$\mathrm{P} e=\frac{S u \cdot d_q}{\eta}$      (2)

where, $\eta$ is the thermal diffusivity of the unburned mixture, and $d_q$ is the flame-quenching diameter.

Figure 2. The flame structure data and main parameters in digital image processing

3. Results and Discussion

The counter flame photos for a wide variety of equivalency ratios in the various burner diameters-9, 12, 16, 19, and 23 mm-were first captured during the experiments. To analyse the behaviour of the counter flame when it propagates in them, their diameters were thus gradually raised. Figure 3 displays the Su burning velocities and a function of the equivalency ratio for rich and lean sides for methane/air mixture at various nozzle orientations. According to the statistics, the burning velocity increased with increasing nozzle diameter.

Figure 3. Burning velocity as a function of the equivalence ratio for a different nozzle diameter

The counter burner's nozzle diameter has a less significant impact on the Su flame-burning velocity, as demonstrated in Figure 4. For nozzle diameters greater than 12 mm, the nozzle angle of the burner also has a similar impact on the rate of flame propagation. For higher levels of these parameters, a difference in flame propagation velocity is apparent. For a stoichiometric mixture, the burning velocity in a nozzle with a diameter of 9 mm is lower than in nozzles with higher diameters.

Figure 4. Burning velocity as a function of the nozzle diameter for a stoichiometric mixture

For narrower nozzle edges, the cooling effect of the burner edges on the flame is noticeable. The relationship between the dead space and nozzle diameter ratio and this effect is depicted in Figure 5 (changing nozzle diameter is dependent on increasing nozzle angle). With the nozzle diameter lowering up to 9 mm, the dead space and nozzle diameter ratio marginally rise. This rise is more pronounced and more frequently accompanied by a decline in laminar burning velocity and a potential reduction in the local temperature of a chemical reaction for smaller nozzle sizes. On the other hand, the bottom flame disc had a higher dead space to nozzle diameter ratio at a modest nozzle diameter of 9 mm than the top disc flame.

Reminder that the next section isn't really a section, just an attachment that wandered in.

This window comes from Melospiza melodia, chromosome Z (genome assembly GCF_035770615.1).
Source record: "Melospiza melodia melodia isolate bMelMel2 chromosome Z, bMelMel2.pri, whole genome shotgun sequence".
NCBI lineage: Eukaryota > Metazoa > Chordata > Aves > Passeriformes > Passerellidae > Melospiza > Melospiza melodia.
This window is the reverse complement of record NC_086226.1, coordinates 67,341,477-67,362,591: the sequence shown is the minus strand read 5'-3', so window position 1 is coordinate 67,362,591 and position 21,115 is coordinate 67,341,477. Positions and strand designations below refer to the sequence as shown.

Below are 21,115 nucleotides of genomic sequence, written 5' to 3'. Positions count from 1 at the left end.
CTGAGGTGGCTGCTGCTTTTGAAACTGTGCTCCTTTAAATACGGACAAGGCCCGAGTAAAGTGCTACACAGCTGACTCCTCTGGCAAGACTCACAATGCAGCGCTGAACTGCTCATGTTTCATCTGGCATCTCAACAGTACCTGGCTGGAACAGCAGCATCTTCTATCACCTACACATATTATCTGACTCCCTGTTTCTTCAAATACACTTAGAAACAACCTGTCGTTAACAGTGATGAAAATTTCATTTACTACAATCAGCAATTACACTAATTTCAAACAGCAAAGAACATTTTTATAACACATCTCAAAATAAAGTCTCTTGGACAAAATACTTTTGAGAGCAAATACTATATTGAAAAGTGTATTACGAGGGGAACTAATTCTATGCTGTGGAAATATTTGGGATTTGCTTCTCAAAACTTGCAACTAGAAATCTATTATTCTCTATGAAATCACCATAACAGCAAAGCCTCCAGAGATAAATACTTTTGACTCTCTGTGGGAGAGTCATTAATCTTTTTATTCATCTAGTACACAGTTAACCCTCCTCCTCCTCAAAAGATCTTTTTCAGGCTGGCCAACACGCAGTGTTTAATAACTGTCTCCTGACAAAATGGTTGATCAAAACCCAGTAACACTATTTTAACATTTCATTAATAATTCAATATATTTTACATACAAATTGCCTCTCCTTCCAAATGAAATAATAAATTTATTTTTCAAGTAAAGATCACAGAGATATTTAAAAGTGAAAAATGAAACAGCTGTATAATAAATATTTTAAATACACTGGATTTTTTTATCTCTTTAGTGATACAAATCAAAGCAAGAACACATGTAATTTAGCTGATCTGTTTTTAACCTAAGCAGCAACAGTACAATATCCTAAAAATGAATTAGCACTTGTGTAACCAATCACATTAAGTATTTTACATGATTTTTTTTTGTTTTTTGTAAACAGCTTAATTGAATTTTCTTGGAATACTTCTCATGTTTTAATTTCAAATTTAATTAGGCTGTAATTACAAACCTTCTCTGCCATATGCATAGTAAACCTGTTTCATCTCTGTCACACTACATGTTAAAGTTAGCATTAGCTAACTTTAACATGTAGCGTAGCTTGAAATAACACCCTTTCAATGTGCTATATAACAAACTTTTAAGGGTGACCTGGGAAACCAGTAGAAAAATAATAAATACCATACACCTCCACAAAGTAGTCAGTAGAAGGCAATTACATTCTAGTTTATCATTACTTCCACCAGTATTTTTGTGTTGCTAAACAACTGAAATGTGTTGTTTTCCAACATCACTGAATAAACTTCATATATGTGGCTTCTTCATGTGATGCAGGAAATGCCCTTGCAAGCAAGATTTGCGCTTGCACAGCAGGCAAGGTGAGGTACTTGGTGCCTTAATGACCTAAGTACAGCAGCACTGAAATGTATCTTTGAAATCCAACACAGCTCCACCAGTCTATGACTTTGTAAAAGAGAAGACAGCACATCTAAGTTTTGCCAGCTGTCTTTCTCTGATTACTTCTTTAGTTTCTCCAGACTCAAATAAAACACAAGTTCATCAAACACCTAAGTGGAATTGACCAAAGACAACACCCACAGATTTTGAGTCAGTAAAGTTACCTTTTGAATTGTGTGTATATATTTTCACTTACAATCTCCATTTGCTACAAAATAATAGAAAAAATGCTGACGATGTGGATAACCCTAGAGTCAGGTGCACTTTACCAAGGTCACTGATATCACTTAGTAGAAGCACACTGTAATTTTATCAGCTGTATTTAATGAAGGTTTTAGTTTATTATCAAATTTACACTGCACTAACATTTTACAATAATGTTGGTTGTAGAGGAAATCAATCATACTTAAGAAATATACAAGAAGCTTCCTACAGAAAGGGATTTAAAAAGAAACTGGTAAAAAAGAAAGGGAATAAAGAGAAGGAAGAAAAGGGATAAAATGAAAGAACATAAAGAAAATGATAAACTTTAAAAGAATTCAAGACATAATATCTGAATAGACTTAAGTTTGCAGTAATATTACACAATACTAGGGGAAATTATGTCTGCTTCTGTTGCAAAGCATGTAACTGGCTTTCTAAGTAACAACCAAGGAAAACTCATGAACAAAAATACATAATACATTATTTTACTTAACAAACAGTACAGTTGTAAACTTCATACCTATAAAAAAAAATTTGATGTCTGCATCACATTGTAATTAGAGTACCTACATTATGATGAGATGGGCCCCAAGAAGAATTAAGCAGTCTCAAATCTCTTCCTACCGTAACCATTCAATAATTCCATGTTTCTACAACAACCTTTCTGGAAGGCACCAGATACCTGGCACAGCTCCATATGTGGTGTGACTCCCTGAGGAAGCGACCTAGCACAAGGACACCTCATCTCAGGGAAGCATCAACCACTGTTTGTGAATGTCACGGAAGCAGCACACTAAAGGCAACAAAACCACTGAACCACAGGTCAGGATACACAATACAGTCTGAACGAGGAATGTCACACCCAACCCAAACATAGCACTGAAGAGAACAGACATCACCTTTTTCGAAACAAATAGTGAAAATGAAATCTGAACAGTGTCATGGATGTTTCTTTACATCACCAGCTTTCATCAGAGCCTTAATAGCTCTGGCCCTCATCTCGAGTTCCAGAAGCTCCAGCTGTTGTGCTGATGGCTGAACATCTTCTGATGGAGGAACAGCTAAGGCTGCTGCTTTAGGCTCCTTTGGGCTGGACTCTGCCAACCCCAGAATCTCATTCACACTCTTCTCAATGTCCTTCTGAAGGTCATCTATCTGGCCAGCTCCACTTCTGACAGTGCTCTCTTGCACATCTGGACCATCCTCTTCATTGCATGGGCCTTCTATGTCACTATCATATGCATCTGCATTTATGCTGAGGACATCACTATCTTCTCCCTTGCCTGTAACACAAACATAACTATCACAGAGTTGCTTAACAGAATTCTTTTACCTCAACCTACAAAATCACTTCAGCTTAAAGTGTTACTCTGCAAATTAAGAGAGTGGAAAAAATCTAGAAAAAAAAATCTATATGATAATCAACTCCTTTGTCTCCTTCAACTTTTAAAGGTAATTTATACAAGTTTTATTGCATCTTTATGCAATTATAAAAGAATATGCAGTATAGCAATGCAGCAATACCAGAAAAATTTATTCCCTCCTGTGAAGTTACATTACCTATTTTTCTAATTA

Figure 5. Dead space and nozzle diameter ratio as a function of burner diameter

Figure 6 shows variations between the propagation limits of the disc and double disc counter flames in lean and rich mixes with nozzle diameter=16 mm based on photos captured by the digital camera. Generally, there are many differences in the color of the flame front with the dead space, so lean mixtures for either flame disc or double disc were blue, while the rich ones show a bright blue. Figure 7 displays the quenching diameters as a function of mixture concentration. For lean and rich mixes, the quenching diameters nearly always rise as the nozzle diameter does. Additionally, due to dead space, the quenching diameter values for all combinations within the equivalence ratios were higher than the quenching distance.

Figure 6. Images of the disc and double disc flames for lean and rich mixtures

Figure 7. Experimentally determined quenching diameter as a function of the equivalence ratio

Figure 8 shows the comparison between experimental measurement results and experimental results in the literature of the burning velocity at 19 mm burner diameter shows a good agreement in the premixed flames. The mean percentage of differences between the literature results of premixed flame and the experimental measurement is 8.8%.

Figure 8. V of burning velocity at burner diameter 19 mm

4. Conclusions

The analysis of multiple experimental findings presented in this study enables consideration of potential quenching limits for premixed counter flames. Experimental research has been done on flames in methane/air mixes propagating in the counter burner at various nozzle angles. It has been calculated how the counter burner's nozzle angles change with the methane/air mixing ratio, flame burning velocity, and quenching diameter. In this study, the quenching diameter was examined in relation to altering burner diameter (9, 12, 16, 19, and 23 mm) using a digital image processing technique. The findings for the flaming disc and double disc were obtained within the stability bounds. Basically, the diameter of the nozzle and the velocity of the fuel/air mixture determine the quenching diameter for the counter burner. The quenching diameters for the top and bottom flame discs are nearly identical for both lean and rich mixtures, and they become larger with nozzle diameter. All mixtures within the equivalence ratios (0.46 < $\varphi$ < 1.57) had quenching diameter values greater than quenching distance due to the existence of dead space.


The authors are obliged to the University of Technology, Baghdad, for providing the center for automotive and energy generation.





Quenching diameter, in [mm]

Disc flame diameter, in [mm]

Burning velocity, in [cm s-1]


Peclet number

Greek symbols


The thermal diffusivity